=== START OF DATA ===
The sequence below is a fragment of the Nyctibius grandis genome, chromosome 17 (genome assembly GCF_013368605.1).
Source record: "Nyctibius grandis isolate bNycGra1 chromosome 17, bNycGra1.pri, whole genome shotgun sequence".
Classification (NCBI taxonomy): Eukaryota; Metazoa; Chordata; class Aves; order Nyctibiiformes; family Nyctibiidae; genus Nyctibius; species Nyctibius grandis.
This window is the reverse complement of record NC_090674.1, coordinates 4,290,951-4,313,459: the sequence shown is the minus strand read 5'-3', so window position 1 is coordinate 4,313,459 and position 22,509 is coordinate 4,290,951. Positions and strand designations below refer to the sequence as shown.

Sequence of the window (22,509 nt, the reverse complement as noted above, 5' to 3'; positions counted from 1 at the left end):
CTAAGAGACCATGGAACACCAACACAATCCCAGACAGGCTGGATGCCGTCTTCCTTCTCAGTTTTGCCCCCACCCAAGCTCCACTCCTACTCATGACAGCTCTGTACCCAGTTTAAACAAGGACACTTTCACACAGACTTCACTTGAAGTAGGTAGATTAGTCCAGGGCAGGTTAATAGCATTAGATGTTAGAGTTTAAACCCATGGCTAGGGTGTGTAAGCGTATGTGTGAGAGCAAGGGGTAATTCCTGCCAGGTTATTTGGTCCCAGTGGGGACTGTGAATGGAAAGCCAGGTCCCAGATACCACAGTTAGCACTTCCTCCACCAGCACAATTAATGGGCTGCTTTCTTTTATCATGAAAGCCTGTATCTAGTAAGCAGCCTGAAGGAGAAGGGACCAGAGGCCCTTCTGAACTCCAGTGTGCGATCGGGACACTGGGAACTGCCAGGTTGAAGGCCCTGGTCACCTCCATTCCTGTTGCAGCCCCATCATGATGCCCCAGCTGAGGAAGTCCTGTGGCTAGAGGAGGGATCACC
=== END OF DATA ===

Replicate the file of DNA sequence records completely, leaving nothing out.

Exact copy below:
The sequence below is a fragment of the Nyctibius grandis genome, chromosome 17 (genome assembly GCF_013368605.1).
Source record: "Nyctibius grandis isolate bNycGra1 chromosome 17, bNycGra1.pri, whole genome shotgun sequence".
Classification (NCBI taxonomy): Eukaryota; Metazoa; Chordata; class Aves; order Nyctibiiformes; family Nyctibiidae; genus Nyctibius; species Nyctibius grandis.
This window is the reverse complement of record NC_090674.1, coordinates 4,290,951-4,313,459: the sequence shown is the minus strand read 5'-3', so window position 1 is coordinate 4,313,459 and position 22,509 is coordinate 4,290,951. Positions and strand designations below refer to the sequence as shown.

Sequence of the window (22,509 nt, the reverse complement as noted above, 5' to 3'; positions counted from 1 at the left end):
CTAAGAGACCATGGAACACCAACACAATCCCAGACAGGCTGGATGCCGTCTTCCTTCTCAGTTTTGCCCCCACCCAAGCTCCACTCCTACTCATGACAGCTCTGTACCCAGTTTAAACAAGGACACTTTCACACAGACTTCACTTGAAGTAGGTAGATTAGTCCAGGGCAGGTTAATAGCATTAGATGTTAGAGTTTAAACCCATGGCTAGGGTGTGTAAGCGTATGTGTGAGAGCAAGGGGTAATTCCTGCCAGGTTATTTGGTCCCAGTGGGGACTGTGAATGGAAAGCCAGGTCCCAGATACCACAGTTAGCACTTCCTCCACCAGCACAATTAATGGGCTGCTTTCTTTTATCATGAAAGCCTGTATCTAGTAAGCAGCCTGAAGGAGAAGGGACCAGAGGCCCTTCTGAACTCCAGTGTGCGATCGGGACACTGGGAACTGCCAGGTTGAAGGCCCTGGTCACCTCCATTCCTGTTGCAGCCCCATCATGATGCCCCAGCTGAGGAAGTCCTGTGGCTAGAGGAGGGATCACC